When we think about self-care, we don’t often associate it with our relationships. Self-care is about us—about tending to our own emotional health and personal needs, right?
Well, yes. But self-care can do much more than that. Taking care of yourself doesn’t just make you feel good but it also can lead to better relationships with others.
A happy and successful relationship begins with self-care, even if you might not have thought about the connection between the two before. But how and why? Let’s look at four big reasons.
1. Self-care creates a space for you
It’s so important in any relationship to have space for yourself. All too often, especially when we’ve been in a relationship for a long time, we can lose our sense of self and forget what makes us individuals.
This doesn’t necessarily mean that your relationship is bad or unhealthy—sometimes, we just slip into these habits. We end up doing everything together; we have couple activities and couple goals and couple accomplishments.
And while it is amazing to be able to share your life with a person you love, it’s important that you still take some time for yourself and don’t lose your identity. If you’re constantly doing everything together, chances are that you’re probably compromising on some of the things you want.
Taking a step back and practising giving yourself some love and care creates a space for you—for your wants and needs. So, if you love reading, carve some time out in your evening to get comfy on the sofa with a good book while your other half watches the TV. If there’s a hobby that you adore like gardening or yoga but you’ve let it slide recently because you’ve both been caught up with social commitments, bring it back into your life. And don’t forget to make time for your friends and family—not just your “couple” friends!
2. Self-care = a happy you = a happy relationship
Learning to love yourself is so important for your own personal happiness.
We’re generally not taught by society to love ourselves. We learn from a very early age to look at ourselves harshly: magnifying our flaws, comparing ourselves to others, and slipping into negative self-talk all too easily. We’re our own worst critics.
Self-care can help you to learn to love yourself: it teaches you to treat yourself well, to nourish your body and mind with kindness and love. Part of this includes tending to your physical needs, like eating well, adding regular exercise into your routine, and getting enough sleep so that you feel rested and rejuvenated.
It also means tending to your emotional and mental health: doing things that bring you joy, spending time with people you love, and learning to be emotionally aware so that you can be kind to yourself when you need it.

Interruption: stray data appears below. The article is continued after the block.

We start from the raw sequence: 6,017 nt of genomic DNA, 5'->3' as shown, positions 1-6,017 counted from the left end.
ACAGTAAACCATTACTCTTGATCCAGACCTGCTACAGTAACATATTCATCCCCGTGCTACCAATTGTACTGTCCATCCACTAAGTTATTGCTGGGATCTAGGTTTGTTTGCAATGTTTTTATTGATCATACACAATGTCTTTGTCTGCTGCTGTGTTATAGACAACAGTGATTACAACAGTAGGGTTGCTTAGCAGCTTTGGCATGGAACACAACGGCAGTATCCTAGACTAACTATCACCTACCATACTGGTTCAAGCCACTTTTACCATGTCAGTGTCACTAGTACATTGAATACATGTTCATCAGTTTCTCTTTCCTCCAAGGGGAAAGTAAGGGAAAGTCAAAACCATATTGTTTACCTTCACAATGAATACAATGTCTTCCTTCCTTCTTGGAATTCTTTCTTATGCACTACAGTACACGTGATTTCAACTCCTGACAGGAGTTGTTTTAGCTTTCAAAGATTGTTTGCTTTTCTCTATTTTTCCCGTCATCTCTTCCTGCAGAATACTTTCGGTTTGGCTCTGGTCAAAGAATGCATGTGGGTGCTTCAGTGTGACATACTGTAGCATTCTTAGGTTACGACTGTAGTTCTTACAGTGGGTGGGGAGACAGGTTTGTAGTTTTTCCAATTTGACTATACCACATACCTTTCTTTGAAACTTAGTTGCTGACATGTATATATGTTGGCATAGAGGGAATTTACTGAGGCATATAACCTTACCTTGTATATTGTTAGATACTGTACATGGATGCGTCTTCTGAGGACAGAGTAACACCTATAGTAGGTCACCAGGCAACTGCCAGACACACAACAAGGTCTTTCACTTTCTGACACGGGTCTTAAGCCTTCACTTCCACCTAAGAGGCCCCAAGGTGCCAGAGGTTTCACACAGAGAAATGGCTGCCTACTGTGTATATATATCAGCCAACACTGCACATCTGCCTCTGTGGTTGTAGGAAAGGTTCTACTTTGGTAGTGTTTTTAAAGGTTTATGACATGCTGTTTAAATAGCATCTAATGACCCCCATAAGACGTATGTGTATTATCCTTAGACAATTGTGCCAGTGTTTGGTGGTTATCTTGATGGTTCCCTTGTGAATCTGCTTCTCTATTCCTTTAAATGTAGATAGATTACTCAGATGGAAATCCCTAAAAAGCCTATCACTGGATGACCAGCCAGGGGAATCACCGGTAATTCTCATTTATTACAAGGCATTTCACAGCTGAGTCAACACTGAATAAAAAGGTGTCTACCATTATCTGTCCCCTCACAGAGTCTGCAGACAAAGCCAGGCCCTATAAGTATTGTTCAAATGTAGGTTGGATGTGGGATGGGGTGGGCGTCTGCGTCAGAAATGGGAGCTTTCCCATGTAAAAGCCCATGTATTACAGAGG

When you learn to love yourself through practising self-care, it makes you a happier version of yourself. And when you’re a happy you, you’re going to enjoy a happier relationship.
3. Taking care of yourself makes you a better partner
As I said above, practising self-care helps to boost your general mood and support your mental health, making you feel happier and more balanced.
By looking after yourself and ensuring that you’re in a good headspace, you are giving yourself the emotional capacity and availability to provide support for your other half too.
If we’re feeling low, stressed or tense for whatever reason, it’s unlikely that we’re going to be able to support to a partner who is feeling the same—and that’s if we even notice. Sometimes we’re so wrapped up in our own problems that we miss what’s going on right in front of us.
When we’re struggling emotionally, we’ll probably snap and lash out instead, not having the emotional capacity, empathy or patience to be able to deal with another person’s problems. This can result in feeling distant from each other, arguing, and disconnection.
Self-care helps you to feel happier, rested and less stressed, which means you’re in a better position to provide emotional support to your partner if they need it. This is so important in a relationship: you need to be able to support each other equally. If one of you is doing most of the emotional heavy-lifting, then that’s going to take its toll on your relationship and your wellbeing.
4. Self-care stops resentment—on both sides
Giving up self-care when you’re in a relationship doesn’t make you a martyr or a better partner to your other half. If anything, it makes you more difficult to live with and be in a relationship with.
This may sound counter-intuitive—after all, we can sometimes associate self-care with selfishness—but it actually makes a lot of sense. Your significant other wants you to be happy, fun and fulfilled in your relationship.
Not taking care of your emotional and physical needs properly means that you’re probably not as happy as you could be. In fact, it will probably result in you being distracted, moody, irritable or stressed—which can be frustrating and upsetting to your partner.
Similarly, if you’re constantly doing things for other people (like your significant other) and never doing anything for yourself, there’s probably going to be some resentment building up. You might not realise it to start with, but you could easily end up feeling resentful and underappreciated by your partner.
Practising self-care and giving yourself enough love and attention will make you feel happier and more fulfilled—and these positive emotions will feed into your relationship.
Start with small steps today
A happy relationship begins with self-care, even if you might not have connected the two before. Looking after yourself and your personal needs will help you to be a better partner: giving you the emotional capacity to be there for your other half, and strengthening your relationship.
Don’t let it fall by the wayside; start taking small steps to add more self-care into your life and you’ll see the positive impact this will have on your relationship too.
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